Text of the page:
Of a total of 802,785 foreign pupils studying in Italian schools over the past academic year, 51.7 percent of the children were born in the country.
They are currently not allowed to apply for Italian citizenship until they are 18, although under government proposals Italian-born pupils will have the opportunity to become citizens as children.
Pupils without Italian citizenship represent just 9.0 percent of the total, although the overall number of foreign children in schools grew by 2.1 percent in a year. The number of foreign pupils born in Italy jumped by 11.8 percent, according to the education ministry figures.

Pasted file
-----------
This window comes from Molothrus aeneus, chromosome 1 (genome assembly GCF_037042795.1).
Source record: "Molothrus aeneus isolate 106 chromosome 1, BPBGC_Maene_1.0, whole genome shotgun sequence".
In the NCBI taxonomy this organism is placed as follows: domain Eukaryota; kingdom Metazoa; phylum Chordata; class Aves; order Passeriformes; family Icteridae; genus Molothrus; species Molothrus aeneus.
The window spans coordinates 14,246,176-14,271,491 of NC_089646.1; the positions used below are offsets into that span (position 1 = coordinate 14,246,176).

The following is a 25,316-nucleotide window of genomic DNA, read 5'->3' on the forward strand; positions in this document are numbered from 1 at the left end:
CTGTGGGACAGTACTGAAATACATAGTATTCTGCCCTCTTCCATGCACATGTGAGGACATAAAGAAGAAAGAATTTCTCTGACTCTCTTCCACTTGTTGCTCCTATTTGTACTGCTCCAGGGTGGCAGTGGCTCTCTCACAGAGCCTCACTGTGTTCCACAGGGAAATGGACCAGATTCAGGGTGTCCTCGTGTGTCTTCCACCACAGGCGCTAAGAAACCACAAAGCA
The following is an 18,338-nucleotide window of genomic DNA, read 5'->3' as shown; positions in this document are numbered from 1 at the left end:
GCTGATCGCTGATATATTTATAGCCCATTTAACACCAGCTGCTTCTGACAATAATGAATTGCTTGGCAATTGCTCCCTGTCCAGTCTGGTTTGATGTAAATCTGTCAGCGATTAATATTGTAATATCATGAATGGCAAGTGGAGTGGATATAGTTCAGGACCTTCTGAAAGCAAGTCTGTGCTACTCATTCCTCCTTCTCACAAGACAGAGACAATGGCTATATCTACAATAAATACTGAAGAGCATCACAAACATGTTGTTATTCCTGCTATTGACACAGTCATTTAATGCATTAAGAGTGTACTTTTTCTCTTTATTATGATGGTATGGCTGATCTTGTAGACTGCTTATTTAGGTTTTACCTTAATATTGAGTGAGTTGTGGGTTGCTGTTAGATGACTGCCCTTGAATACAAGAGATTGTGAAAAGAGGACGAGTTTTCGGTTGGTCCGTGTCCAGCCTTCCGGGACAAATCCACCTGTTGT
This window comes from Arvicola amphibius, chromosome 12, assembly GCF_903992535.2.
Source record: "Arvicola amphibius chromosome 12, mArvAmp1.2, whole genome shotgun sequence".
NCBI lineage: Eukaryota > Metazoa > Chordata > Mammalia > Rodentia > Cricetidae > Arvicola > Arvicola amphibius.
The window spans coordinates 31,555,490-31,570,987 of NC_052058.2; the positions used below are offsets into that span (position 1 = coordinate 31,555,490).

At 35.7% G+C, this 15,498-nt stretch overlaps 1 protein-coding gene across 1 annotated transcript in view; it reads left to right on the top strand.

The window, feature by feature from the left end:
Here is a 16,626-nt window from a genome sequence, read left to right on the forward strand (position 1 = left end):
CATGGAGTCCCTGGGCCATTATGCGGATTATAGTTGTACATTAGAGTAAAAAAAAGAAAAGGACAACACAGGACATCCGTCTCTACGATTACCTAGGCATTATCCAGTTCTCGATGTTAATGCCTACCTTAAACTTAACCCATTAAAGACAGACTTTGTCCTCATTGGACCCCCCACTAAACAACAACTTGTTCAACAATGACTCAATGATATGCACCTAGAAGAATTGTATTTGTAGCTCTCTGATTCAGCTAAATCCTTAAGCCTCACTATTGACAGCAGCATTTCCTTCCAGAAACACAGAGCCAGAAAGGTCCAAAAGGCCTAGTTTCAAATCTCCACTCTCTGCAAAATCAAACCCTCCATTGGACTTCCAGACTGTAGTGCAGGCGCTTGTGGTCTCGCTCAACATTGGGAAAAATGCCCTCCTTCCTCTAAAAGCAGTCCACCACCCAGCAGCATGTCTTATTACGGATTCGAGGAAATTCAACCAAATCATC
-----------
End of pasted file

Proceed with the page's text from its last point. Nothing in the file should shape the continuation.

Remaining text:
The children’s parents are predominantly from Romania, Albania, Morocco and China, while families from the Philippines, Moldova, India, Ukraine and Peru also feature among the top nationalities.
Schools in the northern region of Lombardy teach the most foreign pupils, with 30 percent of students in Pioltello, Milan province, having non-Italian citizenships.
The central regions of Emilia Romagna and Umbria also host a high proportion of foreign students, the education ministry said.